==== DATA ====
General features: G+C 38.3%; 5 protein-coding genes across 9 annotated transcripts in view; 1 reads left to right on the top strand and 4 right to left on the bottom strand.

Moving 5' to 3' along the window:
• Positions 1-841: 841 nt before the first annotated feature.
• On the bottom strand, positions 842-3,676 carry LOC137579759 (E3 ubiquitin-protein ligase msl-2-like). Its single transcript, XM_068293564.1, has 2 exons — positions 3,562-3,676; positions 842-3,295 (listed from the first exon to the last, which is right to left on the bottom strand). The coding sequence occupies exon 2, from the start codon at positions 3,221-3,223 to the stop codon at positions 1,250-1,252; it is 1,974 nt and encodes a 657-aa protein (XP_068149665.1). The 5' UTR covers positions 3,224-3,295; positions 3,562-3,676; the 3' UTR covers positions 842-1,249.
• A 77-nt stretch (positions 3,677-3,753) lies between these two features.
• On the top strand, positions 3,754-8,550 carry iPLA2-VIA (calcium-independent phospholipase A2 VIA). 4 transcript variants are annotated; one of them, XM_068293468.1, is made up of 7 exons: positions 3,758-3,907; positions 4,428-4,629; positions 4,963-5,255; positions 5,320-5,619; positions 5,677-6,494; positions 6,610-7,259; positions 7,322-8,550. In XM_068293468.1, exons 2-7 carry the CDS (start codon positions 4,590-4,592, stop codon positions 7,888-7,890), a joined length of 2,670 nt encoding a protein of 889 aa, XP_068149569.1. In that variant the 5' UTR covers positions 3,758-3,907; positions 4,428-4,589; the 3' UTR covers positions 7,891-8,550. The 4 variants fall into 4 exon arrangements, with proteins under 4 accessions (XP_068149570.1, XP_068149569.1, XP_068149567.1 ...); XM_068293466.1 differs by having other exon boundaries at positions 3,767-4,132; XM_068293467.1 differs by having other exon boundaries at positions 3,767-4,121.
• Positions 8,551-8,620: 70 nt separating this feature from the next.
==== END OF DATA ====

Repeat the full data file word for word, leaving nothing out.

General features: G+C 38.3%; 5 protein-coding genes across 9 annotated transcripts in view; 1 reads left to right on the top strand and 4 right to left on the bottom strand.

Moving 5' to 3' along the window:
• Positions 1-841: 841 nt before the first annotated feature.
• On the bottom strand, positions 842-3,676 carry LOC137579759 (E3 ubiquitin-protein ligase msl-2-like). Its single transcript, XM_068293564.1, has 2 exons — positions 3,562-3,676; positions 842-3,295 (listed from the first exon to the last, which is right to left on the bottom strand). The coding sequence occupies exon 2, from the start codon at positions 3,221-3,223 to the stop codon at positions 1,250-1,252; it is 1,974 nt and encodes a 657-aa protein (XP_068149665.1). The 5' UTR covers positions 3,224-3,295; positions 3,562-3,676; the 3' UTR covers positions 842-1,249.
• A 77-nt stretch (positions 3,677-3,753) lies between these two features.
• On the top strand, positions 3,754-8,550 carry iPLA2-VIA (calcium-independent phospholipase A2 VIA). 4 transcript variants are annotated; one of them, XM_068293468.1, is made up of 7 exons: positions 3,758-3,907; positions 4,428-4,629; positions 4,963-5,255; positions 5,320-5,619; positions 5,677-6,494; positions 6,610-7,259; positions 7,322-8,550. In XM_068293468.1, exons 2-7 carry the CDS (start codon positions 4,590-4,592, stop codon positions 7,888-7,890), a joined length of 2,670 nt encoding a protein of 889 aa, XP_068149569.1. In that variant the 5' UTR covers positions 3,758-3,907; positions 4,428-4,589; the 3' UTR covers positions 7,891-8,550. The 4 variants fall into 4 exon arrangements, with proteins under 4 accessions (XP_068149570.1, XP_068149569.1, XP_068149567.1 ...); XM_068293466.1 differs by having other exon boundaries at positions 3,767-4,132; XM_068293467.1 differs by having other exon boundaries at positions 3,767-4,121.
• Positions 8,551-8,620: 70 nt separating this feature from the next.